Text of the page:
For many couples, a house is the biggest asset they have, so dividing it up in a divorce can be complicated. Couples in Michigan have several options when it comes to deciding who gets the house. Generally, one spouse keeps the house, or the house is sold and they split the proceeds. Of course, things are never that simple, and there are a lot of variables to consider as well.

If one spouse wants to stay in the house, perhaps so the kids won’t have to deal with moving on top of dealing with the divorce, that spouse can buy the other out of their share of the house. This can take the form of actual cash, or the partner who wants to stay may be able to trade the equity in the house for some other marital asset of equal value, such as their share in a retirement account. This option can be a good one if there are other assets to trade and keeping the home is important to one person. However, if the house is the only asset a couple has, it may be more difficult to make this work. If both spouses want to start fresh after the divorce, then selling the house and splitting any equity is an easy choice.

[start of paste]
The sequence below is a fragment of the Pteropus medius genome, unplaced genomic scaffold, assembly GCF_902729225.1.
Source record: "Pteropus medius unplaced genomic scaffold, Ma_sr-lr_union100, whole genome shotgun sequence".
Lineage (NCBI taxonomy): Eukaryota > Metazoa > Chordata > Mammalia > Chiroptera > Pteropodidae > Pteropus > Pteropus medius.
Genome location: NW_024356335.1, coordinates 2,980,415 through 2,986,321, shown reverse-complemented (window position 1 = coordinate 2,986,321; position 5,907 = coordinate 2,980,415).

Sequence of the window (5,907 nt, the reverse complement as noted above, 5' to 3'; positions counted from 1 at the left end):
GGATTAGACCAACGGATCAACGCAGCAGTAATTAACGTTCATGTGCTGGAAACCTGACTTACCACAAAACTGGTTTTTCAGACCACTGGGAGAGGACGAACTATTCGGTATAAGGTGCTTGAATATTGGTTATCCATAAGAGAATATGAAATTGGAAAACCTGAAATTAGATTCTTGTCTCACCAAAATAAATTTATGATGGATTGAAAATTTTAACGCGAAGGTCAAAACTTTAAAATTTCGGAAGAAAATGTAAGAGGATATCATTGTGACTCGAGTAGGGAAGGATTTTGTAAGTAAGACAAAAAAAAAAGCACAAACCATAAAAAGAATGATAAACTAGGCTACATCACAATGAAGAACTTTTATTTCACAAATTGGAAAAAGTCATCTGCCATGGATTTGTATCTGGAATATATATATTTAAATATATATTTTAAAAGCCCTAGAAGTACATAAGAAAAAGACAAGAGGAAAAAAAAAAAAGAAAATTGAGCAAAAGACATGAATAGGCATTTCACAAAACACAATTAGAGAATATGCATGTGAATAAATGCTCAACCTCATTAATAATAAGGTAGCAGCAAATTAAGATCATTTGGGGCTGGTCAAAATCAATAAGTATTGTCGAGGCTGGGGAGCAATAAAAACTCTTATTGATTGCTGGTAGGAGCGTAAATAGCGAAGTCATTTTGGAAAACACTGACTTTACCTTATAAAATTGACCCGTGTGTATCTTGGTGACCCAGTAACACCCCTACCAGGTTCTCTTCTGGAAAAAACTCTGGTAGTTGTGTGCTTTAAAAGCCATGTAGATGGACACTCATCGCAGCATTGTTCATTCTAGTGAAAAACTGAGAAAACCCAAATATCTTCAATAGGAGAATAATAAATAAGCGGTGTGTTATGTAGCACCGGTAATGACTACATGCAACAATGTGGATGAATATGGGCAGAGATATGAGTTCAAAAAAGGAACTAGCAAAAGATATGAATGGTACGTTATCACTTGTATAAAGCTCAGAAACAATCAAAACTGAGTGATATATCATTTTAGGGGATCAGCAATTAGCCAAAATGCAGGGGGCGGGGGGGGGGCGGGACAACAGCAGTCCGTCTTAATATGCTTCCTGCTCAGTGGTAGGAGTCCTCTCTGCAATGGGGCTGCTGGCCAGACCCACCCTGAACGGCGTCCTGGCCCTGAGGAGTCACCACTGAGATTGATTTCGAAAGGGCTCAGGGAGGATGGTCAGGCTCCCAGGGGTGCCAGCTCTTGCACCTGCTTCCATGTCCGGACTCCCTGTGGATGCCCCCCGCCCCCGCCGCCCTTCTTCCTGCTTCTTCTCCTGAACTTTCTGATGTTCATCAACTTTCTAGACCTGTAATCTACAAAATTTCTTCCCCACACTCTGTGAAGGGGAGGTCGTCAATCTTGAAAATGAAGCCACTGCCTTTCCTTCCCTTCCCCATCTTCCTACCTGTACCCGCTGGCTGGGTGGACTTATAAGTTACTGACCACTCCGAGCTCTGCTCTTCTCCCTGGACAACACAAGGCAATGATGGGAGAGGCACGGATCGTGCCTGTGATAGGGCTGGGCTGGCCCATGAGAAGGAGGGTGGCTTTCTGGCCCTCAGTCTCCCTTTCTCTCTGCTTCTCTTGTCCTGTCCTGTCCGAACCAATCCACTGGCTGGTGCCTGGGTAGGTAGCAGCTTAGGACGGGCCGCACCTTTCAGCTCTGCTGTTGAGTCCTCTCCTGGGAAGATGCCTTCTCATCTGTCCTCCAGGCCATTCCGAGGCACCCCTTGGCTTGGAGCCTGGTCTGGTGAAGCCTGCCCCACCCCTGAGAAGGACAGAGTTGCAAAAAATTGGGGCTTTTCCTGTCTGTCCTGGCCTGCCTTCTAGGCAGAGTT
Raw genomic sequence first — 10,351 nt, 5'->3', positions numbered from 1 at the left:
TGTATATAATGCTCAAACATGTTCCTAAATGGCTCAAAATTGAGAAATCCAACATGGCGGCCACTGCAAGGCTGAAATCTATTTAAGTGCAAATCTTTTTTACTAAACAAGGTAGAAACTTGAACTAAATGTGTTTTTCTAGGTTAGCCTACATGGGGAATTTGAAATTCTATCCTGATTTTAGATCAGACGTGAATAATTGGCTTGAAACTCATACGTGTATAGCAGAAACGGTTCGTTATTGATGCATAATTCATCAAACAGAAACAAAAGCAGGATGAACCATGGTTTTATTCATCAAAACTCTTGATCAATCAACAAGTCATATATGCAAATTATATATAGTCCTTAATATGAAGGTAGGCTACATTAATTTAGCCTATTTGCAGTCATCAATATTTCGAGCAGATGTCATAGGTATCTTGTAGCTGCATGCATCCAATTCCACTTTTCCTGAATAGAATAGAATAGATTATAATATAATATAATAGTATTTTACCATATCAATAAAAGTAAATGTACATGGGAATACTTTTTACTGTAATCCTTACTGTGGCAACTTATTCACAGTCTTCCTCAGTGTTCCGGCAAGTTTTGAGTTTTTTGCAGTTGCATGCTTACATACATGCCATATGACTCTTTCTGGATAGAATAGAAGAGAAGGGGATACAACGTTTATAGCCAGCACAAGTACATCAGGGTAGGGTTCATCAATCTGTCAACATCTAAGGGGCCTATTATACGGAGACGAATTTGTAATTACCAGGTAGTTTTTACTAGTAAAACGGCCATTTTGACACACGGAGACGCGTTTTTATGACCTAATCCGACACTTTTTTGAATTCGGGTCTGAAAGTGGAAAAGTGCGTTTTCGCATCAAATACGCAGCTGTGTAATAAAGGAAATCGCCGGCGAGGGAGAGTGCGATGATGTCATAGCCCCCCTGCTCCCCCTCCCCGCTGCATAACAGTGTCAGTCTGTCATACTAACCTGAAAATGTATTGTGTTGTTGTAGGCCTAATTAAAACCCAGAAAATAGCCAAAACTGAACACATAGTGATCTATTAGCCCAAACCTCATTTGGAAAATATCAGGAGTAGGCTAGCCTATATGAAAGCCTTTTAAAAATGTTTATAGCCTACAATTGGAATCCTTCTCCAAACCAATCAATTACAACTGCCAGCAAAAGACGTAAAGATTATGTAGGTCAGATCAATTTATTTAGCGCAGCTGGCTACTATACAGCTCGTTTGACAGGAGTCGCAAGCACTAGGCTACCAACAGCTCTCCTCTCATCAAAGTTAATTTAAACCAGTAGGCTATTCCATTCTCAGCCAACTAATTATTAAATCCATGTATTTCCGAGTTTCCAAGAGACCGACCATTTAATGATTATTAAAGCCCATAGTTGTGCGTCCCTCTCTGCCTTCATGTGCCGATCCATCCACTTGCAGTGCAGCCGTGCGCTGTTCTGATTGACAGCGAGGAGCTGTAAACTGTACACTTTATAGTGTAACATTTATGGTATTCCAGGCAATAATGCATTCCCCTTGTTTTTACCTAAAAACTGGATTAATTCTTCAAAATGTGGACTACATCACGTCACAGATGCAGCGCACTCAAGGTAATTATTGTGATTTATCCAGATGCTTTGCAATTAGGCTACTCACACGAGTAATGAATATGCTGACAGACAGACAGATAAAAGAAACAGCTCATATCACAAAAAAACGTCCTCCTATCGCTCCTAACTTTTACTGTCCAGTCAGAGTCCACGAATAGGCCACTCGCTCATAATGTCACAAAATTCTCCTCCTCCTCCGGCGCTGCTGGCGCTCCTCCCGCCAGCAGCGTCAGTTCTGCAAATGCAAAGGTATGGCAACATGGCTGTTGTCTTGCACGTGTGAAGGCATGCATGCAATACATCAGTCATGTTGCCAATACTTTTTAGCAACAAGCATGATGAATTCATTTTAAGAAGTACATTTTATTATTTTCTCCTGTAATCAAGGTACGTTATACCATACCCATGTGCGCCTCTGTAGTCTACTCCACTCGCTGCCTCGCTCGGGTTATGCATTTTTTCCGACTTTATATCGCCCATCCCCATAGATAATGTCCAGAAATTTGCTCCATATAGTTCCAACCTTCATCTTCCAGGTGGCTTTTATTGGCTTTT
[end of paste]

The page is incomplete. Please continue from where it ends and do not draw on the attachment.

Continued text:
If the couple can’t agree on what to do with the house, then it will be up to a judge to decide. Normally, assets are mingled during a marriage, so even if one spouse bought the house before marriage, it may be a joint asset. This would be the case if the spouse who didn’t own the house contributed significantly to the mortgage or upkeep of the house during the marriage. There are exceptions, of course, which is why asset division can be so complicated.

If you are facing divorce and wondering how to handle asset division, speaking with a lawyer who has experience in these matters may help you make the best possible decision. Even amicable divorces can present difficulties, so having an advocate might help ensure a better outcome in your case.